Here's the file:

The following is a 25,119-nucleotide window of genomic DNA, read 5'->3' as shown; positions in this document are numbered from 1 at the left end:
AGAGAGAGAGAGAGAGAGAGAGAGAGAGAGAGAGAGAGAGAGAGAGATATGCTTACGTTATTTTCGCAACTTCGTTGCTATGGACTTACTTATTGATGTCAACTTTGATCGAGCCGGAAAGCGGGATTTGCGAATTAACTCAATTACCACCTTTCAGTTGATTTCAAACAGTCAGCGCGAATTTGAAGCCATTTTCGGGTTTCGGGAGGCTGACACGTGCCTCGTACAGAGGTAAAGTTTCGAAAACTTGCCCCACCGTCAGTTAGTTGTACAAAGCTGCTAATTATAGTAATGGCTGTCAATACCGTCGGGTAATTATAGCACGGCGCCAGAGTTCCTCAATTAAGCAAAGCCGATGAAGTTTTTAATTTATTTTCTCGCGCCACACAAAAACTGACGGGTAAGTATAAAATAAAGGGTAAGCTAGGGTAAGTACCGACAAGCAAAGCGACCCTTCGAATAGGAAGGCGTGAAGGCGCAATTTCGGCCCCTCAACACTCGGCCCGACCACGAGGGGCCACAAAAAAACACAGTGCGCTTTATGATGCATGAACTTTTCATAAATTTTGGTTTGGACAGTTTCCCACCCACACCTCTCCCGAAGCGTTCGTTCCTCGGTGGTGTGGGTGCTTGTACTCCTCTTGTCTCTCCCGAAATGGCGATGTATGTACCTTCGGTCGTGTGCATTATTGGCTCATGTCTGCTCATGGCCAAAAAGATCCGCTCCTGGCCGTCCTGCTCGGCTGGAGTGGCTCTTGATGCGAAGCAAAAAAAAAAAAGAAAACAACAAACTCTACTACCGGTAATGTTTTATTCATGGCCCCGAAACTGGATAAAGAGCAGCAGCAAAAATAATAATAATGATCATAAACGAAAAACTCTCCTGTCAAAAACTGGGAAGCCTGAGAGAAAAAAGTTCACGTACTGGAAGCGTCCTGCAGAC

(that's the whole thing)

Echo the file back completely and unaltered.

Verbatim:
The following is a 25,119-nucleotide window of genomic DNA, read 5'->3' as shown; positions in this document are numbered from 1 at the left end:
AGAGAGAGAGAGAGAGAGAGAGAGAGAGAGAGAGAGAGAGAGAGAGATATGCTTACGTTATTTTCGCAACTTCGTTGCTATGGACTTACTTATTGATGTCAACTTTGATCGAGCCGGAAAGCGGGATTTGCGAATTAACTCAATTACCACCTTTCAGTTGATTTCAAACAGTCAGCGCGAATTTGAAGCCATTTTCGGGTTTCGGGAGGCTGACACGTGCCTCGTACAGAGGTAAAGTTTCGAAAACTTGCCCCACCGTCAGTTAGTTGTACAAAGCTGCTAATTATAGTAATGGCTGTCAATACCGTCGGGTAATTATAGCACGGCGCCAGAGTTCCTCAATTAAGCAAAGCCGATGAAGTTTTTAATTTATTTTCTCGCGCCACACAAAAACTGACGGGTAAGTATAAAATAAAGGGTAAGCTAGGGTAAGTACCGACAAGCAAAGCGACCCTTCGAATAGGAAGGCGTGAAGGCGCAATTTCGGCCCCTCAACACTCGGCCCGACCACGAGGGGCCACAAAAAAACACAGTGCGCTTTATGATGCATGAACTTTTCATAAATTTTGGTTTGGACAGTTTCCCACCCACACCTCTCCCGAAGCGTTCGTTCCTCGGTGGTGTGGGTGCTTGTACTCCTCTTGTCTCTCCCGAAATGGCGATGTATGTACCTTCGGTCGTGTGCATTATTGGCTCATGTCTGCTCATGGCCAAAAAGATCCGCTCCTGGCCGTCCTGCTCGGCTGGAGTGGCTCTTGATGCGAAGCAAAAAAAAAAAAGAAAACAACAAACTCTACTACCGGTAATGTTTTATTCATGGCCCCGAAACTGGATAAAGAGCAGCAGCAAAAATAATAATAATGATCATAAACGAAAAACTCTCCTGTCAAAAACTGGGAAGCCTGAGAGAAAAAAGTTCACGTACTGGAAGCGTCCTGCAGAC